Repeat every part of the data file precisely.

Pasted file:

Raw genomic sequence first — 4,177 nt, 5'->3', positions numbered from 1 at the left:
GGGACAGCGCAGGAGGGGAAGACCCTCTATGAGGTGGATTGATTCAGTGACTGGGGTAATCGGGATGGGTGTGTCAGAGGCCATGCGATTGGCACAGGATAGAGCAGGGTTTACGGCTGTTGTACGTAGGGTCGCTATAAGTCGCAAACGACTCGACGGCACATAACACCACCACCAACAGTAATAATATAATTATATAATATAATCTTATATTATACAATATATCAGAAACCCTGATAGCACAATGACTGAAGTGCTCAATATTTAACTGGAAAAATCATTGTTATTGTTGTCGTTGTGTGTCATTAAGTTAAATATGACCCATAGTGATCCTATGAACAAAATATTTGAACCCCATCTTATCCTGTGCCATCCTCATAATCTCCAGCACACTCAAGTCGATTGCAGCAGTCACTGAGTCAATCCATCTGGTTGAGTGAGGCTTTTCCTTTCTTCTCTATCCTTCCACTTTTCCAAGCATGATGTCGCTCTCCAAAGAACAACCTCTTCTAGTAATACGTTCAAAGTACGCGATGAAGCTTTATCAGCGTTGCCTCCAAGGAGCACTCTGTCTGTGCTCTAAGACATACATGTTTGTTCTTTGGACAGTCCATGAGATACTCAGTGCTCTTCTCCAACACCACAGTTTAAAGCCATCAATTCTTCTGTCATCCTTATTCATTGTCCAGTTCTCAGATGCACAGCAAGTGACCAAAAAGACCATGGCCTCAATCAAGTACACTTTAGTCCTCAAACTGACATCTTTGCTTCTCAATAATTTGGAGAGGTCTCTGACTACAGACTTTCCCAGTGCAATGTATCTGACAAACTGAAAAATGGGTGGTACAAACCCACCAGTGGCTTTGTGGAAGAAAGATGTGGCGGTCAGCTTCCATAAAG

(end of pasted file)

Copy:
Raw genomic sequence first — 4,177 nt, 5'->3', positions numbered from 1 at the left:
GGGACAGCGCAGGAGGGGAAGACCCTCTATGAGGTGGATTGATTCAGTGACTGGGGTAATCGGGATGGGTGTGTCAGAGGCCATGCGATTGGCACAGGATAGAGCAGGGTTTACGGCTGTTGTACGTAGGGTCGCTATAAGTCGCAAACGACTCGACGGCACATAACACCACCACCAACAGTAATAATATAATTATATAATATAATCTTATATTATACAATATATCAGAAACCCTGATAGCACAATGACTGAAGTGCTCAATATTTAACTGGAAAAATCATTGTTATTGTTGTCGTTGTGTGTCATTAAGTTAAATATGACCCATAGTGATCCTATGAACAAAATATTTGAACCCCATCTTATCCTGTGCCATCCTCATAATCTCCAGCACACTCAAGTCGATTGCAGCAGTCACTGAGTCAATCCATCTGGTTGAGTGAGGCTTTTCCTTTCTTCTCTATCCTTCCACTTTTCCAAGCATGATGTCGCTCTCCAAAGAACAACCTCTTCTAGTAATACGTTCAAAGTACGCGATGAAGCTTTATCAGCGTTGCCTCCAAGGAGCACTCTGTCTGTGCTCTAAGACATACATGTTTGTTCTTTGGACAGTCCATGAGATACTCAGTGCTCTTCTCCAACACCACAGTTTAAAGCCATCAATTCTTCTGTCATCCTTATTCATTGTCCAGTTCTCAGATGCACAGCAAGTGACCAAAAAGACCATGGCCTCAATCAAGTACACTTTAGTCCTCAAACTGACATCTTTGCTTCTCAATAATTTGGAGAGGTCTCTGACTACAGACTTTCCCAGTGCAATGTATCTGACAAACTGAAAAATGGGTGGTACAAACCCACCAGTGGCTTTGTGGAAGAAAGATGTGGCGGTCAGCTTCCATAAAG